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US Trade Deficits Are Growing Larger. Or Are They?

Photo by Ian Taylor / Unsplash

By Laurent Hynes, Mises Institute | June 6, 2023

Another year has brought another record United States trade deficit, along with the usual dismissal of it as anything but a symbol of American excellence and a booming economy. It is true that, in our modern monetary system, a balance of payments deficit is simply the aggregate exchange of domestic asset ownership for foreign goods and services and not a problem in and of itself.

Measuring economic activity in fiat currency, however, is akin to using an ever-changing tape measure, and we must be highly suspicious of any conclusions derived from such figures.

The Raw Numbers

It is wise to take stock of the jaw-dropping nominal figures. The annualized US trade deficit in the first quarter of 2022 was equivalent to the gross domestic product (GDP) of Indonesia, and imports of US goods and services of the same time period amounted to roughly the GDP of Germany.

Figure 1: US imports of goods and services, 2001–23

Source: US Bureau of Economic Analysis (BEA), FRED.

Figure 2: US trade deficit, 2013–23

Source: Organisation for Economic Co-operation and Development (OECD), FRED.

If we simply examine our everyday consumptive habits, it certainly seems like fewer and fewer of those goods are produced domestically. These figures only lend further credence to this conclusion.

The Relative Numbers

The ratio of exports to imports (essentially an inflation-adjusted measure of the balance of trade), however, remains around the same level it was forty years ago.

Figure 3: Ratio of US exports to imports, 1945–2023

Source: BEA, FRED.

The same can be said for the trade deficit as a percentage of GDP and as a percentage of the M3 money supply over the last forty years. However, both have been more than cut in half since 2006.

Figure 4: The US trade deficit as a percentage of GDP and M3 money supply, 1960–2023

Source: OECD, FRED.

Imports as a percentage of nominal GDP, meanwhile, have fallen since 2008 and are at the same levels as in 2000, lower than in Germany, the United Kingdom, and even isolated societies such as India and Japan.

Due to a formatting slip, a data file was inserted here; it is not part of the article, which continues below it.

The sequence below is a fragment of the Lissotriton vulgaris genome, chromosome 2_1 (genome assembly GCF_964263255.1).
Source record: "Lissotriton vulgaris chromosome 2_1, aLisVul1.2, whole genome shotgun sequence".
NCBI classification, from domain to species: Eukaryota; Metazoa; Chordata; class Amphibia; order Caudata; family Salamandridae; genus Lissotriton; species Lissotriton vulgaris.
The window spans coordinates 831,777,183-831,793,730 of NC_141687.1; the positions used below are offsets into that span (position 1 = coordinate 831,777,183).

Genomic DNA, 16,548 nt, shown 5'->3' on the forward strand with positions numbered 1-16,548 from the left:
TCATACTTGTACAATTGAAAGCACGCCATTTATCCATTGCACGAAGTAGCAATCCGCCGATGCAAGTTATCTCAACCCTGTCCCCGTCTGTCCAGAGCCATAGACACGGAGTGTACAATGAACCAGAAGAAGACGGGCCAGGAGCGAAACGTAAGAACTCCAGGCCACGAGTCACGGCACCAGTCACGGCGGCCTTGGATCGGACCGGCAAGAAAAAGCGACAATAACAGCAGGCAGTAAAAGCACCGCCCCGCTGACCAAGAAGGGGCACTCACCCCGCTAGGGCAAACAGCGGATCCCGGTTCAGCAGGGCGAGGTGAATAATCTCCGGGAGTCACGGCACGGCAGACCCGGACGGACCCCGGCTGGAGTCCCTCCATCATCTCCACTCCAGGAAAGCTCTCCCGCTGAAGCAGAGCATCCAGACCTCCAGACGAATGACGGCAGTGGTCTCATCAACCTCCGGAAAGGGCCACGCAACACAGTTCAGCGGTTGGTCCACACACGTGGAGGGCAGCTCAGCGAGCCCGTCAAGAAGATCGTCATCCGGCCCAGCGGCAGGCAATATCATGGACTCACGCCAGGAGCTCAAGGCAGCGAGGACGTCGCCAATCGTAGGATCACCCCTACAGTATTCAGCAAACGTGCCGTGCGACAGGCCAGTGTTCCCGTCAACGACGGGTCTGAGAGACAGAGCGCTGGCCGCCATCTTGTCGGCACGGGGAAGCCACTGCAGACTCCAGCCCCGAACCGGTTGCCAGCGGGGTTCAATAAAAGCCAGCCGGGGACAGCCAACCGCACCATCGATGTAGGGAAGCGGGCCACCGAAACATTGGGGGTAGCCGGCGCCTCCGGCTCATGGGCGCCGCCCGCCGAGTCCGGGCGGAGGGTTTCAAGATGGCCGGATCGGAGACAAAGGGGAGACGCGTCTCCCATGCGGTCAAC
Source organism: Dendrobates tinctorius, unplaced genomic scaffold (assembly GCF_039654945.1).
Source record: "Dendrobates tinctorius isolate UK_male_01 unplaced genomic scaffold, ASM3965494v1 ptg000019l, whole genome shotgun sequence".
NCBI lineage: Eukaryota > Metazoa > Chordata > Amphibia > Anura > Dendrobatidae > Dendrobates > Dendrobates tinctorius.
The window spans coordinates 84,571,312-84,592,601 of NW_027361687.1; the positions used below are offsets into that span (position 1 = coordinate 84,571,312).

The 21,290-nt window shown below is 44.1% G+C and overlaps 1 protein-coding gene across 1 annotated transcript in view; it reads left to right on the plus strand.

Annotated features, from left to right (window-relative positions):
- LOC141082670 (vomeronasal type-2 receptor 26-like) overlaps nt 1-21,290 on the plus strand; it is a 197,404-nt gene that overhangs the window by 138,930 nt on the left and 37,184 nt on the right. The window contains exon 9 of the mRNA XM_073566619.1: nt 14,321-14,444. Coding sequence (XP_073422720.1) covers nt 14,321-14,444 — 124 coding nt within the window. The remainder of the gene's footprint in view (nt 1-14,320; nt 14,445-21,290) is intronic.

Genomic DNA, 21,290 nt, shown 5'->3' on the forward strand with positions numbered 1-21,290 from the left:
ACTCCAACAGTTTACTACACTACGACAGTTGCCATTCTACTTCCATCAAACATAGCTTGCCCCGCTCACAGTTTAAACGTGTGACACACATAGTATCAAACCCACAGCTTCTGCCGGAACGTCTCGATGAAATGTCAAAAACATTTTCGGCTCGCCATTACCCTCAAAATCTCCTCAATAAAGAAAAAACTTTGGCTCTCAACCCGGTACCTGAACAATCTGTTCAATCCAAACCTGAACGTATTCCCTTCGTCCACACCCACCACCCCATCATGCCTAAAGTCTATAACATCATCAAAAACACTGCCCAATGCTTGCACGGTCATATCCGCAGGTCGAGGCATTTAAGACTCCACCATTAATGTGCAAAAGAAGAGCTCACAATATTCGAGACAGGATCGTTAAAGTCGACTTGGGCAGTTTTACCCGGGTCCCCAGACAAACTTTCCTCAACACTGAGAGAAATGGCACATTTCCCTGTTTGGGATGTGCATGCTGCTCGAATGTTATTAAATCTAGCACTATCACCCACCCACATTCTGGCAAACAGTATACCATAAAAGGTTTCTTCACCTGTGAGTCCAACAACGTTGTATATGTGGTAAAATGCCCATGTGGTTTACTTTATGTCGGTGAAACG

Figure 5: Imports as a percentage of GDP in the US, Japan, the United Kingdom, Germany, and India, 2000–2023

Source: OECD, FRED.

Furthermore, US imports from China are also well off record highs, both in nominal terms and as a percentage of GDP and M3.

Figure 6: US imports from China as a percentage of M3 money supply and GDP, 1985–2023

Source: US Census Bureau, BEA, and OECD, FRED.

This comparative data suggests that US raw trade figures are simply behaving as every financial asset or economic data point has over the long term when measured in fiat currency: continuously making new highs, reflecting the ever-expanding money supply and the ever-shrinking purchasing power of a unit of fiat currency. When adjusted for inflation, the US economy actually appears to have become slightly more isolated over the past decade and a half.

So how may we explain the discrepancy between our observable economic surroundings and such contradictory statistical evidence?

The Real Numbers

While this previous conclusion that the US economy appears to have become more isolated seems appealingly counterintuitive, a more qualitative analysis can answer the question of the discrepancy. Since 2008, the US dollar has risen against the vast majority of the currencies of US trade partners, keeping import prices in check.

Figure 7: US import price index, 1999–2023

Source: US Bureau of Labor Statistics, Trading Economics.

During that same period, the US money supply has continually expanded, and domestic economic figures measured in fiat currency such as GDP have artificially increased. An increasing money supply combined with subdued import prices has thus allowed Americans to increase the real, physical volumes of their imports without imports rising as a percentage of GDP.

Figure 8: US merchandise import volume index, 2005–22

Source: World Trade Organization.

We may therefore conclude that the disparity between economic data and eyewitness testimony is a consequence of favorable exchange rates suppressing the value of imports in relation to domestic goods and services as well as concealing the importance of foreign products in the US economy.


The use of fiat currency is responsible for countless socioeconomic problems, but its most important consequence may well be the distortion of price signals, which severely diminishes our ability to discern economic activity through statistics.

The combination of ever-expanding money supplies and the free-floating exchange rates of fiat currencies drastically alters the dynamics of international supply and demand.

If US exchange rates were to fall and import prices were to rise, Americans would have to severely diminish or alter their current consumption levels.

However, as long as the inflationism of foreign central banks rivals that of the Federal Reserve, the US dollar will maintain its dominance, and the status quo will be maintained.

Laurent Hynes is a finance student at the University of London, pursuing a career at a major Canadian bank